2. Allows patients to eventually eat near “normal” meals
3. Reduces the absorption of fat by 70 percent or more
4. Causes favorable changes in gut hormones to reduce appetite and improve satiety
5. Is the most effective against diabetes compared to RYGB, LSG, and AGB

Disadvantages

1. Has higher complication rates and risk for mortality than the AGB, LSG, and RYGB
2. Requires a longer hospital stay than the AGB or LSG
3. Has a greater potential to cause protein deficiencies and long-term deficiencies in a number of vitamin and minerals, i.e. iron, calcium, zinc, fat-soluble vitamins such as vitamin D
4. Compliance with follow-up visits and care and strict adherence to dietary and vitamin supplementation guidelines are critical to avoiding serious complications from protein and certain vitamin deficiencies

Recovery from Duodenal Switch Weight Loss Surgery

Duodenal switch patients typically remain in the hospital for a few days after surgery. The hospital monitors patients to ensure that there are no complications from the surgery, such as staple leaks, and to confirm that the rerouted digestive system is functioning correctly.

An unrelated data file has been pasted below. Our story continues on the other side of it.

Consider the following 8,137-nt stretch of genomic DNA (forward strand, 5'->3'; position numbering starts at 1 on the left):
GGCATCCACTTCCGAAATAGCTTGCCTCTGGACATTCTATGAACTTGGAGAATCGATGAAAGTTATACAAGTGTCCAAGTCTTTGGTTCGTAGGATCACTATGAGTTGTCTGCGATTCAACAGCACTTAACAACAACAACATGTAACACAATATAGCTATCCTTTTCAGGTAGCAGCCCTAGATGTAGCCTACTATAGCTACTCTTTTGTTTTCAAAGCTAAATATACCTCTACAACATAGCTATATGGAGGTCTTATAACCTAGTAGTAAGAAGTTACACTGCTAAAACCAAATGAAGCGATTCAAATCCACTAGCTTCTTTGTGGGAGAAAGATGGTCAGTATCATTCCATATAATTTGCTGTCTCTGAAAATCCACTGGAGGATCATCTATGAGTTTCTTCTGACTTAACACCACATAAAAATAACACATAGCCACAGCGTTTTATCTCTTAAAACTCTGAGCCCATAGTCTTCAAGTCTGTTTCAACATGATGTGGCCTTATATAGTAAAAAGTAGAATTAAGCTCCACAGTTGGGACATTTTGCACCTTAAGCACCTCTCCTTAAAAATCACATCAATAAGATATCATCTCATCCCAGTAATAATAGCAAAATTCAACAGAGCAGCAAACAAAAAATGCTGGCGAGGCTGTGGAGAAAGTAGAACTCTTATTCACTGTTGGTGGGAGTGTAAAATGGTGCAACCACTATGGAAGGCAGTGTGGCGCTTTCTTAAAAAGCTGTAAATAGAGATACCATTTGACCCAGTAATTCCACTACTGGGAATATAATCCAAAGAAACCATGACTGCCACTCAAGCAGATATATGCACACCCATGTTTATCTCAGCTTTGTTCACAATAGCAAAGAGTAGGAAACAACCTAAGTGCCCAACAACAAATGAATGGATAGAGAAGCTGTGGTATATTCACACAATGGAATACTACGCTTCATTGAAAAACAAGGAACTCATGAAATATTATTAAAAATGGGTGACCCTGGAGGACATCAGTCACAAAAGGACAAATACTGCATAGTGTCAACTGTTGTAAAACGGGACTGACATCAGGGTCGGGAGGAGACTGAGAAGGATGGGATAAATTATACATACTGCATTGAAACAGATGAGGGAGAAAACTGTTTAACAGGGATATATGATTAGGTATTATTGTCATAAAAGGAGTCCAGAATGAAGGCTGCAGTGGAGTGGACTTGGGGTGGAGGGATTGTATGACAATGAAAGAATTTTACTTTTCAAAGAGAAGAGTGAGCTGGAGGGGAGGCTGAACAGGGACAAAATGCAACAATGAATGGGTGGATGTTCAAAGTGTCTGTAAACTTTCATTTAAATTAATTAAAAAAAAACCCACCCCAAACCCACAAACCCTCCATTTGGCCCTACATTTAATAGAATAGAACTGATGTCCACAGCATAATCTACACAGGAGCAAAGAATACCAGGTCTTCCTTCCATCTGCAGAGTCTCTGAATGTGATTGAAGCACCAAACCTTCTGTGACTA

Most duodenal switch patients have a follow-up appointment with their surgeon a month later, with additional follow-up visits quarterly for the first year and twice a year thereafter. At first, duodenal switch patients are only able to consume a reduced portion of food; over time, the amount of food patients are able to take in will increase, while the resulting lower caloric absorption will remain. In addition, patients are required to follow careful dietary guidelines with a vitamin supplement regime.

Bagshahi Bariatric and General Surgery is pleased to offer their patients the option of duodenal switch weight loss surgery in Fort Worth, TX.